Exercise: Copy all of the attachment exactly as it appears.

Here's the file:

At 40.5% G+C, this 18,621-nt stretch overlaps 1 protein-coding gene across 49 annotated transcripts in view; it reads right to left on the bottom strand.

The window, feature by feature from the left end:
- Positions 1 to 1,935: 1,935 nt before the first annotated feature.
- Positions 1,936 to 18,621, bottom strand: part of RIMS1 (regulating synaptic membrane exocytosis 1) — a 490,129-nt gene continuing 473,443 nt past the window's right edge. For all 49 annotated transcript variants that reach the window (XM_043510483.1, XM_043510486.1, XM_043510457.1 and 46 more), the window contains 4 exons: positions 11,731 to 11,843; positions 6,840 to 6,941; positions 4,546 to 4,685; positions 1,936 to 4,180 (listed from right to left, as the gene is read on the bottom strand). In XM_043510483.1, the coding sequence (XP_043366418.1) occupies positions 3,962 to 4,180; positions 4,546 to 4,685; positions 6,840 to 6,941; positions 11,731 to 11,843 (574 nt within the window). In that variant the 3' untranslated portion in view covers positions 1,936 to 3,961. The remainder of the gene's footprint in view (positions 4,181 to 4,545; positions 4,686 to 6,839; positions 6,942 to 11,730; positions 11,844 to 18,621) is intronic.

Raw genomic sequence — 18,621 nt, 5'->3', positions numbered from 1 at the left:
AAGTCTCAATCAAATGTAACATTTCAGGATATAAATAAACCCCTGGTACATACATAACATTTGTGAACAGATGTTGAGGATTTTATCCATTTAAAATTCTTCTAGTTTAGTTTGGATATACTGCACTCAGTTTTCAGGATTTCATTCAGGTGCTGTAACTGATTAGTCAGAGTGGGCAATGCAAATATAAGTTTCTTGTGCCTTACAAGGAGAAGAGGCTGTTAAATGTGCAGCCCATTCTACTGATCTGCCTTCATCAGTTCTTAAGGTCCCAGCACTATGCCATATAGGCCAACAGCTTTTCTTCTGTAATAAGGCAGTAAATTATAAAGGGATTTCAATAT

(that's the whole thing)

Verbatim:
At 40.5% G+C, this 18,621-nt stretch overlaps 1 protein-coding gene across 49 annotated transcripts in view; it reads right to left on the bottom strand.

The window, feature by feature from the left end:
- Positions 1 to 1,935: 1,935 nt before the first annotated feature.
- Positions 1,936 to 18,621, bottom strand: part of RIMS1 (regulating synaptic membrane exocytosis 1) — a 490,129-nt gene continuing 473,443 nt past the window's right edge. For all 49 annotated transcript variants that reach the window (XM_043510483.1, XM_043510486.1, XM_043510457.1 and 46 more), the window contains 4 exons: positions 11,731 to 11,843; positions 6,840 to 6,941; positions 4,546 to 4,685; positions 1,936 to 4,180 (listed from right to left, as the gene is read on the bottom strand). In XM_043510483.1, the coding sequence (XP_043366418.1) occupies positions 3,962 to 4,180; positions 4,546 to 4,685; positions 6,840 to 6,941; positions 11,731 to 11,843 (574 nt within the window). In that variant the 3' untranslated portion in view covers positions 1,936 to 3,961. The remainder of the gene's footprint in view (positions 4,181 to 4,545; positions 4,686 to 6,839; positions 6,942 to 11,730; positions 11,844 to 18,621) is intronic.

Raw genomic sequence — 18,621 nt, 5'->3', positions numbered from 1 at the left:
AAGTCTCAATCAAATGTAACATTTCAGGATATAAATAAACCCCTGGTACATACATAACATTTGTGAACAGATGTTGAGGATTTTATCCATTTAAAATTCTTCTAGTTTAGTTTGGATATACTGCACTCAGTTTTCAGGATTTCATTCAGGTGCTGTAACTGATTAGTCAGAGTGGGCAATGCAAATATAAGTTTCTTGTGCCTTACAAGGAGAAGAGGCTGTTAAATGTGCAGCCCATTCTACTGATCTGCCTTCATCAGTTCTTAAGGTCCCAGCACTATGCCATATAGGCCAACAGCTTTTCTTCTGTAATAAGGCAGTAAATTATAAAGGGATTTCAATAT